Perhaps doing this is the only immediate solution to OJJ’s current problems. Still, every child placed in Angola will leave detention with the street credibility gained by saying honestly, “I’ve done time at Angola.” OJJ’s efforts are a bandaid and not progress.

As Jim Beam shared in The American Press about the final ruling in the recent lawsuit filed to prevent the placement of children in Angola,

“OK, what did Chief U.S. District Judge Shelly Dick say in her 64-page ruling? She said the plan is “untenable” and “disturbing,” but doesn’t appear to violate federal law.

“While locking children in cells at night at Angola is untenable, the threat of harm these youngsters present to themselves, and others, is intolerable,” she wrote. “The untenable must yield to the intolerable.”

See Juvenile Justice Making News – Jim Beam, The American Press.

2) Louisiana’s Department of Children and Family Services struggles with too few staff and too little funding. This week, Andrea Gallo, writing for The Advocate, asked what I believe is Louisiana’s most important question: “Why is child welfare still ‘woefully underfunded’?

Some will not like the article and may discount it as too pointed. However, I consider Ms. Gallo’s article is a must-read for child advocates because she lays out the history of our governors’ and legislatures’ decisions to inadequately fund Louisiana’s public child welfare services:

DCFS’ budget is about half as large as it was 15 years ago when adjusted for inflation, thanks to deep cuts across state government by former Gov. Bobby Jindal. The agency has struggled to keep up with reports of child abuse and neglect and has 419 vacancies, problems that have persisted years after Jindal left office.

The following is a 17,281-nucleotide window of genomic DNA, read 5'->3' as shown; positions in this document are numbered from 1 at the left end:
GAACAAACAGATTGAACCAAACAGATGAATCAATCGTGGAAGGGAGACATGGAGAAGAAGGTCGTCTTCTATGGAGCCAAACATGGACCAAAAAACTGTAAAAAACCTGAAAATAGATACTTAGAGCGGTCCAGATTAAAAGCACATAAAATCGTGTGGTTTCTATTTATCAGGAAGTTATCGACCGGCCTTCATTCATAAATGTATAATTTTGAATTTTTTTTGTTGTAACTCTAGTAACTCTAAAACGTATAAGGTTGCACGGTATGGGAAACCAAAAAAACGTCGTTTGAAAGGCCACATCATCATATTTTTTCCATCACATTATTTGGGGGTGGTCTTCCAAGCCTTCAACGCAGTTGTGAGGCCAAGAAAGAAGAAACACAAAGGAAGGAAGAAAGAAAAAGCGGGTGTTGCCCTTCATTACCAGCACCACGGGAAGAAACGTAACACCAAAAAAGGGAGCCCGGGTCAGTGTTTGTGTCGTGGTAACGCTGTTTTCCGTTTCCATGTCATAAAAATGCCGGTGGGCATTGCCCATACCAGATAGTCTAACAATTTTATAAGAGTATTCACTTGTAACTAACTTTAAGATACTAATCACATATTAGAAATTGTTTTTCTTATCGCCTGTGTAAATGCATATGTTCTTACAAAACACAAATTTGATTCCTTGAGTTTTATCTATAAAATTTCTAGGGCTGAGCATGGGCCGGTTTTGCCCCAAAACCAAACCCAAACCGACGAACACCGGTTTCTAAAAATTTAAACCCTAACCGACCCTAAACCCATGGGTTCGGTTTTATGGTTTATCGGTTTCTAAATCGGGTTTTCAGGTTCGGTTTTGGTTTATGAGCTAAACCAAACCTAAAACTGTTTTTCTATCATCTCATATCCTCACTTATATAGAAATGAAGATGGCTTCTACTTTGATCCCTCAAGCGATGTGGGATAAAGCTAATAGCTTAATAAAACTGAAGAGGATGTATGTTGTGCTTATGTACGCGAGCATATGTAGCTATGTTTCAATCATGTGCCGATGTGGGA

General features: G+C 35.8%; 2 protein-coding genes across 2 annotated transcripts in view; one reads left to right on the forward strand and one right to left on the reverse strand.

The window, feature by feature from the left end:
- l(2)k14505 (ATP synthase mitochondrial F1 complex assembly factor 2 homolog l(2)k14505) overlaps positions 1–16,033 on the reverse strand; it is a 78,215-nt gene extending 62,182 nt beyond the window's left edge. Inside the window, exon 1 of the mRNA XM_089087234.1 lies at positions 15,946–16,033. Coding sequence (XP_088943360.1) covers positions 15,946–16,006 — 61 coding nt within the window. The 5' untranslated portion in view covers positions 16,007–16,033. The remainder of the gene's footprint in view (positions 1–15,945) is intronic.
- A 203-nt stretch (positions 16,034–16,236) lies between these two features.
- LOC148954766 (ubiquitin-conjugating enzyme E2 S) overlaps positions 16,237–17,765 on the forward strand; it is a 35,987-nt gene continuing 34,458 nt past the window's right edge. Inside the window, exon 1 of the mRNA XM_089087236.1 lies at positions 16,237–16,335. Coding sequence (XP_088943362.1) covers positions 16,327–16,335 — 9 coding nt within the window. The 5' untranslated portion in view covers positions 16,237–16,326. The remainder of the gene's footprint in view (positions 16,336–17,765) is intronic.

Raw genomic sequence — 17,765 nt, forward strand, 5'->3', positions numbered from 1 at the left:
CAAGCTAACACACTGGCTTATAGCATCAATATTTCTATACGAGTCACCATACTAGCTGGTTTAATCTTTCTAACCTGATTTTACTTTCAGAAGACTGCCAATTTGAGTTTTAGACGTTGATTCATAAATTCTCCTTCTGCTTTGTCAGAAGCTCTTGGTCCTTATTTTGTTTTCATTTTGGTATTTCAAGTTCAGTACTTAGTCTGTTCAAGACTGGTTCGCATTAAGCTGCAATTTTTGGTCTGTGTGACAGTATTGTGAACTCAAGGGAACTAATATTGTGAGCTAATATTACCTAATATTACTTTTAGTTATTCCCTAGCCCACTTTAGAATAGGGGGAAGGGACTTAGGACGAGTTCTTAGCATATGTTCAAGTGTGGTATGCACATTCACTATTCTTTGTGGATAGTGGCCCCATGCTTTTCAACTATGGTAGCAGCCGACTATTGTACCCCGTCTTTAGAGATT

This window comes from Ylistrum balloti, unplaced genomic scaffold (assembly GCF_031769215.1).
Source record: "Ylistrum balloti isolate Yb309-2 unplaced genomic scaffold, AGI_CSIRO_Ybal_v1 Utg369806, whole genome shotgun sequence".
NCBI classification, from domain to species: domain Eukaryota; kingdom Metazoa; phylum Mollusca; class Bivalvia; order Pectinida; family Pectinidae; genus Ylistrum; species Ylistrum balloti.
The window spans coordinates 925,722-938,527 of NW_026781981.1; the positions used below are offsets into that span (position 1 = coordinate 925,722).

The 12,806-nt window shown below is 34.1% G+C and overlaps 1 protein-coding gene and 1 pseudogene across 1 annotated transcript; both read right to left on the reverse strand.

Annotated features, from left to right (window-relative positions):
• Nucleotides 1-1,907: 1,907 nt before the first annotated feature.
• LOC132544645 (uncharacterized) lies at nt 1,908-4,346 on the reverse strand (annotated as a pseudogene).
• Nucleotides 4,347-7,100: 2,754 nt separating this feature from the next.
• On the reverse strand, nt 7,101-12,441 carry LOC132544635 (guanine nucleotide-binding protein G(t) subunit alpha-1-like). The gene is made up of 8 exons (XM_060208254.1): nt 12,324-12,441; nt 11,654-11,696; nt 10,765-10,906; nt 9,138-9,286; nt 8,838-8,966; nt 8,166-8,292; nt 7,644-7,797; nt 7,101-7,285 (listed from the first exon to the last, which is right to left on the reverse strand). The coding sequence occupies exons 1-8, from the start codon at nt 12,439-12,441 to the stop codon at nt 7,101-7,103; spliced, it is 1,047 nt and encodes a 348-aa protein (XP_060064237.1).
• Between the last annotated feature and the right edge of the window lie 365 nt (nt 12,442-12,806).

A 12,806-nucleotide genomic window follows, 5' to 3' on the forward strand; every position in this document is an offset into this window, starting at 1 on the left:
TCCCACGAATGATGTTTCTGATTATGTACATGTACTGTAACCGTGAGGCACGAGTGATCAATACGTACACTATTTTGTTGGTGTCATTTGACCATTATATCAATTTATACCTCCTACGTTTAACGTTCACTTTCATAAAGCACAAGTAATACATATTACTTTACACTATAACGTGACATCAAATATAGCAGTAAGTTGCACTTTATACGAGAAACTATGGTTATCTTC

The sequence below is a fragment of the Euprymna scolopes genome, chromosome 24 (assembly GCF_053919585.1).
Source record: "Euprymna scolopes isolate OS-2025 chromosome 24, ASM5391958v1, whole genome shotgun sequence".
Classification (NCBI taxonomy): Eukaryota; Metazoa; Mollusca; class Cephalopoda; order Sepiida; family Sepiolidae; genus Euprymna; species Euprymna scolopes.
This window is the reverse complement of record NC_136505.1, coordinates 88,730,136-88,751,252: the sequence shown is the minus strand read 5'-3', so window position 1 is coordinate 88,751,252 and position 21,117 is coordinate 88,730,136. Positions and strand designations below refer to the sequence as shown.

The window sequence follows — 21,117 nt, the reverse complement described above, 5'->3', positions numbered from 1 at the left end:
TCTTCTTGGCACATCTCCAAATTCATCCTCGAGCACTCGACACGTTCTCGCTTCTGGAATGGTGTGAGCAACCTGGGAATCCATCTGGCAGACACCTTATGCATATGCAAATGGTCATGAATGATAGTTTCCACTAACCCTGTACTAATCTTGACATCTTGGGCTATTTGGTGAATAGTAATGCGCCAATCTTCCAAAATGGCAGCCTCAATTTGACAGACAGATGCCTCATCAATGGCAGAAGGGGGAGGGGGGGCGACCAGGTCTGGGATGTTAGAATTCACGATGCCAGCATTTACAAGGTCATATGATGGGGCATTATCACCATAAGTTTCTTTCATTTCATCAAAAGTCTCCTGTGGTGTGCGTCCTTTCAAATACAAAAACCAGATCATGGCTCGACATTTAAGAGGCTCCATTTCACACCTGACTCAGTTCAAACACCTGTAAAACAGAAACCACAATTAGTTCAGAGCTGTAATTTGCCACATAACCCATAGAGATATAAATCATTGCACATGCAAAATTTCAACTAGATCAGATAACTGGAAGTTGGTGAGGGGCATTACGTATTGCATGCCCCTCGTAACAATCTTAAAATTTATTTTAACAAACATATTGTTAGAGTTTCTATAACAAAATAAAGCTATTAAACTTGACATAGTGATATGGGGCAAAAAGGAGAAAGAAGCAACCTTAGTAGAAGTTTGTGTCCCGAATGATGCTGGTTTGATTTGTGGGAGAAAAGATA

See Louisiana is flush with cash. Why is child welfare still ‘woefully underfunded’? – Andrea Gallo, The Advocate.

3) Louisiana’s children are not alone in their decline in educational gains. The trend is happening across the nation, but this week we learned that ACT test scores for Louisiana students decreased for the fifth consecutive year.

The ACT’s Godwin described the low marks as “further evidence of longtime systemic failures that were exacerbated by the pandemic” and called for urgent action.

Poor Child Well-being is Not New but Seems Newly Visible

One could imagine that the current conditions are a consequence of the pandemic, “the great resignation,” “quiet quitting,” or any other recent social dynamic. They are not. Current times are only shining a spotlight on the status quo of child well-being in Louisiana.

For 33 years, we have lagged the nation in child well-being, holding a decades-long average rank of 49th among the states. In other words, what we see today is not new; it is visible.

With too little available for children, and too few voices calling for change, I believe one of our organization’s essential roles, beginning now and continuing into the future, is to work as energetically in child advocacy as we have in intensive residential care and therapeutic foster care.

Through the decades, we have routinely advocated for Louisiana’s children. Still, we must become more intentional. I believe Louisiana United Methodist Children and Family Services has the Mission, experience, knowledge, and charitable support necessary to do intensive child advocacy work. So, now and into the future, with the direction of our Board of Directors, we will energetically encourage progress and sustainable gains for Louisiana’s children.

Child Advocacy Requires All of Us

Finally, child advocacy is never a solo endeavor. Effective advocacy requires everyone’s voice.

As we begin creating a comprehensive child advocacy program in Louisiana, we will share information, offer tutorials on “How to Advocate for Louisiana’s Children,” and build out our advocacy resources. We will also ask you to join your voice with others who care deeply about Louisiana’s children to speak up on their behalf.

Making Louisiana better for all our children will require all our voices!

Rick Wheat
President & CEO
Louisiana United Methodist Children and Family Services